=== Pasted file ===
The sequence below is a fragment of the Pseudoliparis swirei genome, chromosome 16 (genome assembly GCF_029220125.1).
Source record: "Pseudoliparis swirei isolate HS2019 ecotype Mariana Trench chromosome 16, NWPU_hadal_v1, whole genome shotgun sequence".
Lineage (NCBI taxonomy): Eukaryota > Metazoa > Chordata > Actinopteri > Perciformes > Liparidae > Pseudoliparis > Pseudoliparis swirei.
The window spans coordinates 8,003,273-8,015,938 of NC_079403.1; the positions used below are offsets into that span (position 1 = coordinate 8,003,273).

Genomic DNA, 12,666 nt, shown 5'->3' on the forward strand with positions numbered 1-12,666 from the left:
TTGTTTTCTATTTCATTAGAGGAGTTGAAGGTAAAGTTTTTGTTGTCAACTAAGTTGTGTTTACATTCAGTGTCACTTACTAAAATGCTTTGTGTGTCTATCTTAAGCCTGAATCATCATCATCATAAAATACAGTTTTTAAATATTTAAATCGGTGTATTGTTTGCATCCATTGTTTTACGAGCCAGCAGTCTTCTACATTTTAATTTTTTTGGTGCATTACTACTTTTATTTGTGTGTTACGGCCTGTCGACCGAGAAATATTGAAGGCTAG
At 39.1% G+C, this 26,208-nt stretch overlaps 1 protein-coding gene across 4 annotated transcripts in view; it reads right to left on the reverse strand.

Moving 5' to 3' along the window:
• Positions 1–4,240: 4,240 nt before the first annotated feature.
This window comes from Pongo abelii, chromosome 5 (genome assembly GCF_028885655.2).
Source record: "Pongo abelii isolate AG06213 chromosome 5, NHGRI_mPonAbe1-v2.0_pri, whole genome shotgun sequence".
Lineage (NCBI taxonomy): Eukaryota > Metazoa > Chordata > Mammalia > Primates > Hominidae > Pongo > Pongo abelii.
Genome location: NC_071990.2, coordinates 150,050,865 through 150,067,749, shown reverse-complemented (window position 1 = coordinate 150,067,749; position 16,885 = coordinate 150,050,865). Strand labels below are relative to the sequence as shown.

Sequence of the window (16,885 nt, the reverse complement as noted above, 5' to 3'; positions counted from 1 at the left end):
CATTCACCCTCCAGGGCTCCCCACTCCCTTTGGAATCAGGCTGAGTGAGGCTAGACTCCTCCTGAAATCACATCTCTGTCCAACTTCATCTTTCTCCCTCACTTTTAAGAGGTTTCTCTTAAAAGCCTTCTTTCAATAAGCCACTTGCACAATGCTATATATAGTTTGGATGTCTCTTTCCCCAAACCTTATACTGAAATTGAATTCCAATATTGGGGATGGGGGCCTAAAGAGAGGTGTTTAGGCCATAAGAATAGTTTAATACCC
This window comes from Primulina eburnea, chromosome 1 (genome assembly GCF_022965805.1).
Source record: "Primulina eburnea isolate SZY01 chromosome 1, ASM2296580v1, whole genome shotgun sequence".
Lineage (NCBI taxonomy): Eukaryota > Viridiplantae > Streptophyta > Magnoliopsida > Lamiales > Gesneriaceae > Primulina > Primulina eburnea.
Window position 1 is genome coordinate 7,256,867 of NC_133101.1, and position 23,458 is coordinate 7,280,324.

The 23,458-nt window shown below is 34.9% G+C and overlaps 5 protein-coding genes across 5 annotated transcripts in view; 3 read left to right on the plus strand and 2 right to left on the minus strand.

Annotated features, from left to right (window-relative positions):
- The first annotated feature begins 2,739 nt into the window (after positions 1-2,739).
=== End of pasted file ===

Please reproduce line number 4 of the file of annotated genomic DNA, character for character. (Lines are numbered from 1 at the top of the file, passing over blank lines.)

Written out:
The window spans coordinates 8,003,273-8,015,938 of NC_079403.1; the positions used below are offsets into that span (position 1 = coordinate 8,003,273).